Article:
Regarding potential policy measures for the post-pandemic economic recovery, the report signals environmentally-related taxes as a possible source of raising more revenue in the near future.

Environmental taxes play a limited role across Asian and Pacific economies, although not in all. In 2018, revenue from environmental taxation ranged from 0.05 percent of GDP in Papua New Guinea to 8 percent of GDP in the Solomon Islands, while the OECD average is around 2.3 percent of GDP.

Tax-to-GDP Ratio by Revenue Source, 2018
  Individual Income Taxes Corporate Income Taxes Social Security contributions Value-added taxes Other Taxes on Goods and Services Other taxes Total Tax-to-GDP Ratio

Bhutan

0.9% 5.5% 0.0% 0.0% 5.9% 0.1% 12.3%

China

1.5% 4.5% 0.0% 7.3% 2.3% 1.4% 17.0%

Indonesia

1.1% 4.0% 0.4% 3.5% 1.5% 1.4% 11.9%

Japan

5.9% 3.7% 12.5% 4.1% 2.5% 2.6% 31.4%

Kazakhstan

1.4% 5.1% 0.4% 3.3% 5.2% 1.5% 16.8%

Korea

5.2% 4.5% 7.2% 4.3% 3.1% 4.0% 28.4%

Malaysia

2.3% 6.0% 0.3% 1.4% 1.8% 0.8% 12.5%

Mongolia

2.5% 3.9% 4.8% 6.8% 5.4% 0.5% 24.0%

Philippines

2.2% 4.0% 2.5% 2.1% 5.8% 1.6% 18.2%

Singapore

2.3% 3.5% 0.0% 2.2% 1.7% 3.5% 13.2%

Thailand

1.7% 4.2% 1.0% 3.9% 6.0% 0.6% 17.5%

Asia1

2.5% 4.4% 2.9% 3.2% 3.9% 1.7% 18.6%

Cook Islands

7.0% 4.5% 0.0% 13.3% 5.0% 0.0% 29.8%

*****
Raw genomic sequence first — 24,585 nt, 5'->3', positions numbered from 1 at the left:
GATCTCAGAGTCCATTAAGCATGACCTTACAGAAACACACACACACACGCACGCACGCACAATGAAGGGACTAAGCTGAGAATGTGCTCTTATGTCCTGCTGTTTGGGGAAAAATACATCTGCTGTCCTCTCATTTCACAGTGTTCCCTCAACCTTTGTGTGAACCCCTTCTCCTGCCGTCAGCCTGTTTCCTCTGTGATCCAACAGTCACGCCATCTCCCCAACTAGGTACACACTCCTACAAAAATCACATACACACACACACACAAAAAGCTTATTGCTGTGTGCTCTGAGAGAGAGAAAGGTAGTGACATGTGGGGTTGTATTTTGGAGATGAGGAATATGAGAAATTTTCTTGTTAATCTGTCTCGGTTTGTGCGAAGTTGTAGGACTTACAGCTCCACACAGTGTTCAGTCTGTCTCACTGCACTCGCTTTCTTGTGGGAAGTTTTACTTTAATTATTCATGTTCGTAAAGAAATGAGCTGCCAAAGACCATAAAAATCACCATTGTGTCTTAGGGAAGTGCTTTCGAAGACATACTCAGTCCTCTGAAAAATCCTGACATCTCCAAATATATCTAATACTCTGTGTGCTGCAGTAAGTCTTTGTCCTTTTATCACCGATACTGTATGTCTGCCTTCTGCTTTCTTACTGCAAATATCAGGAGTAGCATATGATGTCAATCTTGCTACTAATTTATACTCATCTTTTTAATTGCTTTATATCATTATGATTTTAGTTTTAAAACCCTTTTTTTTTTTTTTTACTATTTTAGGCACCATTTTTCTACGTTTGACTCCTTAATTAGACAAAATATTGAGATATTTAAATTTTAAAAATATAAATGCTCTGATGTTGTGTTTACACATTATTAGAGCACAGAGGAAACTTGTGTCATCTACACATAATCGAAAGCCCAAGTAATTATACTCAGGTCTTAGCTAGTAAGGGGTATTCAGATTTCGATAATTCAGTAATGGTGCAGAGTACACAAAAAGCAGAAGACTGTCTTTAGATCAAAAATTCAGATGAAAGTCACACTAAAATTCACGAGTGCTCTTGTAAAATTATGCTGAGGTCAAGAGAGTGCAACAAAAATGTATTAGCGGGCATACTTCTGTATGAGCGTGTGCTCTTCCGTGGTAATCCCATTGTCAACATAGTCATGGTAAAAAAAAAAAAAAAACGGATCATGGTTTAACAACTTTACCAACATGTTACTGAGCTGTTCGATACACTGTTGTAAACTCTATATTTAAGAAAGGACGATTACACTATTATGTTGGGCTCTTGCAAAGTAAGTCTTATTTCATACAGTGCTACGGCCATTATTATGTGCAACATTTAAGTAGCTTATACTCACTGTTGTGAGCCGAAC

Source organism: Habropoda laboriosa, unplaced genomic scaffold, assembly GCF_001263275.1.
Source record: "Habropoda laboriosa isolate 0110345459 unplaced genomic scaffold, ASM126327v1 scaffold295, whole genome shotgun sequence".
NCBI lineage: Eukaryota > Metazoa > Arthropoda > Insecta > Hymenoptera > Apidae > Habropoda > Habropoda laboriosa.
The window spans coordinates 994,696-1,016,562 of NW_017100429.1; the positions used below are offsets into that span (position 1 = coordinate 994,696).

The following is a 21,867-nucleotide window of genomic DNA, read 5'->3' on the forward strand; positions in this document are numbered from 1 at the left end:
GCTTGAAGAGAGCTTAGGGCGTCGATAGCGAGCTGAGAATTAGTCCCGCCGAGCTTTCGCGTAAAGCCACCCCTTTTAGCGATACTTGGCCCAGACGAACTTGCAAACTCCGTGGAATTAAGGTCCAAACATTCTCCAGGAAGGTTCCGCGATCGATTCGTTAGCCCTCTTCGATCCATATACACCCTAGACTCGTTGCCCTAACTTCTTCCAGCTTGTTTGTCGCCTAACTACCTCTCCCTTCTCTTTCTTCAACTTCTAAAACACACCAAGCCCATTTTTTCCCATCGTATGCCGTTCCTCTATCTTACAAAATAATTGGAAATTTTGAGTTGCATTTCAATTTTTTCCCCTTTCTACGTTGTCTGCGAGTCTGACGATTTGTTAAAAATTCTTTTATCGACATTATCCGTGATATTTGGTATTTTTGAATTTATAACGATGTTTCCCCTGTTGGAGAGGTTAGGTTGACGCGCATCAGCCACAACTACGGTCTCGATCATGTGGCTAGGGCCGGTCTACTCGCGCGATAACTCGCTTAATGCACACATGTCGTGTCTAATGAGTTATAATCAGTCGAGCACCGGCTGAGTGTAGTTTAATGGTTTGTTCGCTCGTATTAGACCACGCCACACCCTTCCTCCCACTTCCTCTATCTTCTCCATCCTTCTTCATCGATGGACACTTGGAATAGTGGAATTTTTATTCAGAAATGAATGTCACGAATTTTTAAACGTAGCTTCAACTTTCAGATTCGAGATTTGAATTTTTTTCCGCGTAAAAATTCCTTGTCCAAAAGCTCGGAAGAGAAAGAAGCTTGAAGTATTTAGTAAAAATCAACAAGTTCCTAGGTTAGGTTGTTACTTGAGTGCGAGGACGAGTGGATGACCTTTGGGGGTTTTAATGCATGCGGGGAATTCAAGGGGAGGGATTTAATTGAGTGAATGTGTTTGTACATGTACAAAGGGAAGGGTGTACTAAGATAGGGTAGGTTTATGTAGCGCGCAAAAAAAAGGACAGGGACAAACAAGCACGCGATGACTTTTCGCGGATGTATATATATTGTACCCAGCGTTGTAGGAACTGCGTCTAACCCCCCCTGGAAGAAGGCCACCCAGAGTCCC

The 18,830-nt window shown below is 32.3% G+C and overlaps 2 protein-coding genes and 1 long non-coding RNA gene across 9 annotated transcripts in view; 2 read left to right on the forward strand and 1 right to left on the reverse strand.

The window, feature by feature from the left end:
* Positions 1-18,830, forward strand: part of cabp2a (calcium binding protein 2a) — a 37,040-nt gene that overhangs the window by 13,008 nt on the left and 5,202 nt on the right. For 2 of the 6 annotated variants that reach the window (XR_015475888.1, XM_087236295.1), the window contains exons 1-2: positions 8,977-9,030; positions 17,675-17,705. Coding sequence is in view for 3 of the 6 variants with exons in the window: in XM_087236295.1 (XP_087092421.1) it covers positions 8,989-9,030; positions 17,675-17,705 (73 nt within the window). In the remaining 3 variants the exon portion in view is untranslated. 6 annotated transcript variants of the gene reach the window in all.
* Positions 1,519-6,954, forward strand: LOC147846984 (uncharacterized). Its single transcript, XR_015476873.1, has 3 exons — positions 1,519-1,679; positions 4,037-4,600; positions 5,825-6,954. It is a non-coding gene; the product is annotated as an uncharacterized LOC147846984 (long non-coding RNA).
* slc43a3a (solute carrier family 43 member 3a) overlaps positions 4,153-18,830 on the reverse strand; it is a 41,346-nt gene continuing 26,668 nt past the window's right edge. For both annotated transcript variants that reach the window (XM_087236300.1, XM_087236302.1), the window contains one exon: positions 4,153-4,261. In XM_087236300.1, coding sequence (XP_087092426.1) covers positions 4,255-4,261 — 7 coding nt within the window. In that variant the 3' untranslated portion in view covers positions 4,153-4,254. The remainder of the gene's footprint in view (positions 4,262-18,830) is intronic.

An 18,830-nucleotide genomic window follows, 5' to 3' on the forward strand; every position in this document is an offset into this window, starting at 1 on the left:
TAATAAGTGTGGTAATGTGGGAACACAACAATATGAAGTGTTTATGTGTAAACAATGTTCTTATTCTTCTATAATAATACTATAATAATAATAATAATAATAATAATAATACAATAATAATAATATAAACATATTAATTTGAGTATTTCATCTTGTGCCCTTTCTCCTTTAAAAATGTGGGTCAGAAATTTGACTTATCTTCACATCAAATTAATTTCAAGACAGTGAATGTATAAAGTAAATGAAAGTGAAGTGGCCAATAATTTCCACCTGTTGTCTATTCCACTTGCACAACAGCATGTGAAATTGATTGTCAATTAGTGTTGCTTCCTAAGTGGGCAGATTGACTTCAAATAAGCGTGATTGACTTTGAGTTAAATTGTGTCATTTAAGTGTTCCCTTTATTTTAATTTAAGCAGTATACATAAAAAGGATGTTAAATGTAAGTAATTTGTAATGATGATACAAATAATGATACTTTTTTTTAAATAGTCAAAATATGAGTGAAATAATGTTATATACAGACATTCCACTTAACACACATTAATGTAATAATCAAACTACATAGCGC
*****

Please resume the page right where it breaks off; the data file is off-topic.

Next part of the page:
Fiji

1.9% 4.7% 0.0% 6.8% 9.4% 0.8% 23.7%

Nauru

0.0% 0.0% 0.0% 0.0% 10.5% 24.8% 35.4%

Papua New Guinea

3.8% 3.7% 0.0% 2.0% 2.6% 0.1% 12.1%

Samoa

3.1% 2.9% 0.0% 10.3% 9.5% 0.0% 25.8%

Solomon Islands

5.1% 2.9% 0.0% 0.0% 22.3% 0.2% 30.4%

Tokelau

8.6% 0.0% 0.0% 0.0% 9.5% 0.0% 18.1%

Vanuatu

0.0% 0.0% 0.0% 8.3% 9.2% 0.6% 18.0%

Pacific Islands

3.7% 2.3% 0.0% 5.1% 9.8% 3.3% 24.2%

New Zealand

12.1% 5.1% 0.0% 9.8% 2.7% 3.0% 32.7%

Australia

11.5% 5.3% 0.0% 3.5% 4.0% 4.3% 28.5%

Average of all countries covered

3.7% 3.5% 1.4% 4.1% 5.9% 2.4% 21.0%

LAC

2.3% 3.5% 4.0% 6.0% 5.5% 1.8% 23.1%

Africa2

2.8% 2.9% 1.6% 5.1% 4.3% 0.6% 17.2%

OECD3

8.3% 3.0% 9.1% 6.8% 4.1% 2.9% 34.3%

Notes: The figures do not include sub-national tax revenue for the Cook Islands, Fiji, Malaysia, Papua New Guinea, Samoa, and the Solomon Islands.

1. Asia average includes: Bhutan, China, Indonesia, Japan, Kazakhstan, Korea, Malaysia, Mongolia, Philippines, Singapore, and Thailand. China is not included as its data does not include revenue from social security contributions.

2. 2017 data are used for the Africa (26) average, Australia, Japan, and the OECD average.

3. Australia, Japan, Korea, and New Zealand are part of the OECD (36) group. Data for Australia, Japan, Korea, New Zealand, and the OECD average are taken from Revenue Statistics 2019 and thus represent 2017 data.

Source: OECD, “Revenue Statistics – Asian and Pacific Economies: Comparative tables.”